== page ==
Edinburgh City Council lorry drivers take cycling road danger class
A group of council lorry drivers have taken to the saddle as part of a scheme to make them more aware of the dangers facing cyclists on Edinburgh's roads.
In the first course of its kind in Scotland, employees swapped six wheels for two in an effort to understand the perceptions of cyclists.
The pilot initiative consists of theory and practical sessions.
It was created to encourage drivers to empathise with vulnerable road users and the safety issues they experience.
The practical sessions have been developed with the support of Cycling Scotland, the country's national organisation for the promotion of cycling.
Though the rate of casualties amongst those cycling to work has decreased over the last decade, figures show that a significant proportion of the incidents that do happen are associated with heavy goods vehicles.
It is hoped, by placing drivers in the same position as cyclists, they will gain a better appreciation of the dangers they face on a day-to-day basis.
Driver awareness training was targeted at employees in Edinburgh City Council's transport department.Safe environment
Lesley Hinds, Edinburgh City Council's transport convener, said: "The council is committed to promoting cycling as a primary mode of transport, and as such we have pledged to invest 7% of our transport budget into developing cycling infrastructure throughout the city.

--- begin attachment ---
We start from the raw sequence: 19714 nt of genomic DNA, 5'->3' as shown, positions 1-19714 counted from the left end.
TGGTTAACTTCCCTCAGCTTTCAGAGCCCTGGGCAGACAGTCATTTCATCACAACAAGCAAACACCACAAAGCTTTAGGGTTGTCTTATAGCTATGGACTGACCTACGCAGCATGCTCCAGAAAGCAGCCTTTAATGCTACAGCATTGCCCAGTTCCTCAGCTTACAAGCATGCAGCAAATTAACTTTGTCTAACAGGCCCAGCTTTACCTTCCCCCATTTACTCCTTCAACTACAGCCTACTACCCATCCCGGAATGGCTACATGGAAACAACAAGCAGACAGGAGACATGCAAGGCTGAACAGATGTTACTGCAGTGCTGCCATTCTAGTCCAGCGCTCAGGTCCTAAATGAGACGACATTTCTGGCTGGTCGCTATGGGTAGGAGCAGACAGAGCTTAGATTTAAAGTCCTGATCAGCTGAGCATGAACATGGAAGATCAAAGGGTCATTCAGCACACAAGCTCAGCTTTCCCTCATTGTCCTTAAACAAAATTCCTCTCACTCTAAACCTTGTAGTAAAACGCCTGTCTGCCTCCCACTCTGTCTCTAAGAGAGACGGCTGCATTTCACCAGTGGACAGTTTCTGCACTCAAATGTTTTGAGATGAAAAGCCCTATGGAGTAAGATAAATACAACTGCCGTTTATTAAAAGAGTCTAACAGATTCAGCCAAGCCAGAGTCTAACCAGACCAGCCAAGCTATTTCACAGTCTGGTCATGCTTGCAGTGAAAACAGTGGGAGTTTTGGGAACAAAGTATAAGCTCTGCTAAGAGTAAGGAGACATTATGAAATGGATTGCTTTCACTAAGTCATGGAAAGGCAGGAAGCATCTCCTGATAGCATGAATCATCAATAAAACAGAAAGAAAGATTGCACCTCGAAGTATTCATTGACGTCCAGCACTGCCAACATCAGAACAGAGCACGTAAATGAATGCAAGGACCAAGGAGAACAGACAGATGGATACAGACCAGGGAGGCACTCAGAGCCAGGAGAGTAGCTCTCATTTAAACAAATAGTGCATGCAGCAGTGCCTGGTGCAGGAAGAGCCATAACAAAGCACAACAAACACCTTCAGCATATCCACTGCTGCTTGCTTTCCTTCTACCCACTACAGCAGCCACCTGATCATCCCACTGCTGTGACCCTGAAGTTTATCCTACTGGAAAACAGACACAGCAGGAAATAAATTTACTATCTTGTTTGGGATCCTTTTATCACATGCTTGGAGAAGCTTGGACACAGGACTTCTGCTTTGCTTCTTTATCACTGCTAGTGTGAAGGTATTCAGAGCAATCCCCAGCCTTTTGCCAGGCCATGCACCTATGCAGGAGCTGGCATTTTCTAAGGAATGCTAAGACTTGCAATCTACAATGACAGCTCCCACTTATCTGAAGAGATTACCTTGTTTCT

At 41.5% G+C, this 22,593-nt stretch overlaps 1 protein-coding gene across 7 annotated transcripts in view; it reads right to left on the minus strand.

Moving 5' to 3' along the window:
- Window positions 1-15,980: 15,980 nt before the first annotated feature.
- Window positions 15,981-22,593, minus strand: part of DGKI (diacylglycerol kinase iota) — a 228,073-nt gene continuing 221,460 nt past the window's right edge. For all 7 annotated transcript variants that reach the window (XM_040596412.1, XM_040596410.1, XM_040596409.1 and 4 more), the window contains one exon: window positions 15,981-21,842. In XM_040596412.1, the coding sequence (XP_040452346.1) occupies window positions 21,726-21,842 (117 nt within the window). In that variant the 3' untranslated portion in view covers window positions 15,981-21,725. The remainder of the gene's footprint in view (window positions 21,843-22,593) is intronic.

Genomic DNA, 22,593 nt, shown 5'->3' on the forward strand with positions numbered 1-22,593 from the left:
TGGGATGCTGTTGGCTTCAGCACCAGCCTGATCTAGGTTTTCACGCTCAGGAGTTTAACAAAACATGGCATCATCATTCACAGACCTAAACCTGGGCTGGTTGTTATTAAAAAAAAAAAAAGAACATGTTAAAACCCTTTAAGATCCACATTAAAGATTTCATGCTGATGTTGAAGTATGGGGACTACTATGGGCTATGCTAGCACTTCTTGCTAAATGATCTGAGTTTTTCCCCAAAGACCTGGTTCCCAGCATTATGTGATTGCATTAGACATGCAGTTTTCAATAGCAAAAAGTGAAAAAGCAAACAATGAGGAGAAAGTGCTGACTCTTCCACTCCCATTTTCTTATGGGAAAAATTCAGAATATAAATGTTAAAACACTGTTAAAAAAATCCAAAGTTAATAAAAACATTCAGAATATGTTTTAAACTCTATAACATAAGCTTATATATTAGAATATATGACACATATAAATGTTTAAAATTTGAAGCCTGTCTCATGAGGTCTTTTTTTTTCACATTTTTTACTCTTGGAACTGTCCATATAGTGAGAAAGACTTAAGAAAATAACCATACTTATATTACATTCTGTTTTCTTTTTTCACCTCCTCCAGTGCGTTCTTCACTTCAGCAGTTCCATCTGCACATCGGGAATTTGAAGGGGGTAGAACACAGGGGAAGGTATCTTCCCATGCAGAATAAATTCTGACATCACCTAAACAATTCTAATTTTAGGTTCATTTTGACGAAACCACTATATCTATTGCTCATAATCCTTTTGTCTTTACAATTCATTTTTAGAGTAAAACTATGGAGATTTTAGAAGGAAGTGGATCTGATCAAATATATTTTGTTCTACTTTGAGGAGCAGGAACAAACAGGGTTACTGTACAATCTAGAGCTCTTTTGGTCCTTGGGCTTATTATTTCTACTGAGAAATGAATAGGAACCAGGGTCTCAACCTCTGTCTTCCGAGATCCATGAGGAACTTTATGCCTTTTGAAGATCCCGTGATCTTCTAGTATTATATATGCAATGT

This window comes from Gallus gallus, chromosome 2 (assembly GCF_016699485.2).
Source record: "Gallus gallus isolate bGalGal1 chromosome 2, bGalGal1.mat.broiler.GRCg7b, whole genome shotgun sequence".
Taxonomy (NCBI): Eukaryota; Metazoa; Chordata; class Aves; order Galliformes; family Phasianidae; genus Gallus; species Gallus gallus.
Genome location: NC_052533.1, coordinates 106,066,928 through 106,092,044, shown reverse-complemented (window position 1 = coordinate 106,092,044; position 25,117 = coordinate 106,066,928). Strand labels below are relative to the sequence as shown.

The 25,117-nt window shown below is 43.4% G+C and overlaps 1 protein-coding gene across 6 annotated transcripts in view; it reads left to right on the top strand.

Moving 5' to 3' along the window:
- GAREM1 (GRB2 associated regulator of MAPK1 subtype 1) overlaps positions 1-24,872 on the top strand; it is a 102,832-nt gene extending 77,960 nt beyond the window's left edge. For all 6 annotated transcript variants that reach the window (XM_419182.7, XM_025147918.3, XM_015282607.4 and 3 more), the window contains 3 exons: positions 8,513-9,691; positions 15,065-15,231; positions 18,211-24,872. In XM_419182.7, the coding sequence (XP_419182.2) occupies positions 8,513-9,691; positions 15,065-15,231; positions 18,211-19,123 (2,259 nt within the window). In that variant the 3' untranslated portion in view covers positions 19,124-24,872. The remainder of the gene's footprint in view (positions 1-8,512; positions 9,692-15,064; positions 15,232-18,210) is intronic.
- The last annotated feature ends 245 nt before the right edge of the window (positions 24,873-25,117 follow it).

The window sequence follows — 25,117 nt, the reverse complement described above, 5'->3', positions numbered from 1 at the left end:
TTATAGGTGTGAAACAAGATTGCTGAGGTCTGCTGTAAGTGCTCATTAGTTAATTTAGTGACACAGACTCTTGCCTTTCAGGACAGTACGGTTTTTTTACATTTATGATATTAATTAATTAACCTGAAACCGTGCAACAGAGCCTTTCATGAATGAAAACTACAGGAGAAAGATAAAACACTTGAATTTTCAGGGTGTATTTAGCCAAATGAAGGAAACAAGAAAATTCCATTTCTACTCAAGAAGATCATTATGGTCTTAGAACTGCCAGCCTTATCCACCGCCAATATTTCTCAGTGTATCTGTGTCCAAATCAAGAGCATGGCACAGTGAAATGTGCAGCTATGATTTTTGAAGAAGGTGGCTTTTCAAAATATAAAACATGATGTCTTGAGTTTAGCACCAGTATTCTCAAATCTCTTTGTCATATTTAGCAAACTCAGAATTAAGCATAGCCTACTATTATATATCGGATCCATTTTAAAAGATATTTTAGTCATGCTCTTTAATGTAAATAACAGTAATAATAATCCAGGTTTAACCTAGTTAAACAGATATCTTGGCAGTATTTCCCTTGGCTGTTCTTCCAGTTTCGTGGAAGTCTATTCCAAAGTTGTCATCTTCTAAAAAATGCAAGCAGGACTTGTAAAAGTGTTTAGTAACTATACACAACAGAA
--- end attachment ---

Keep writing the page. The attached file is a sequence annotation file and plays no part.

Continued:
"But if we are to encourage cycling among our citizens we must ensure that they are given a safe and accessible environment in which to do it.
"By raising awareness of this with our drivers we are leading the way to creating an equal relationship between drivers, cyclists, pedestrians and other road users alike."
Ian Aitken, chief executive of Cycling Scotland said: "Fostering mutual respect is paramount for the safety of all road users and the initial Driver Awareness training for HGVs is a great example of an initiative designed to do just that.
"By putting lorry drivers in the position of cyclists, both in theory and in practice, they will become much more aware of cyclists while out on the road."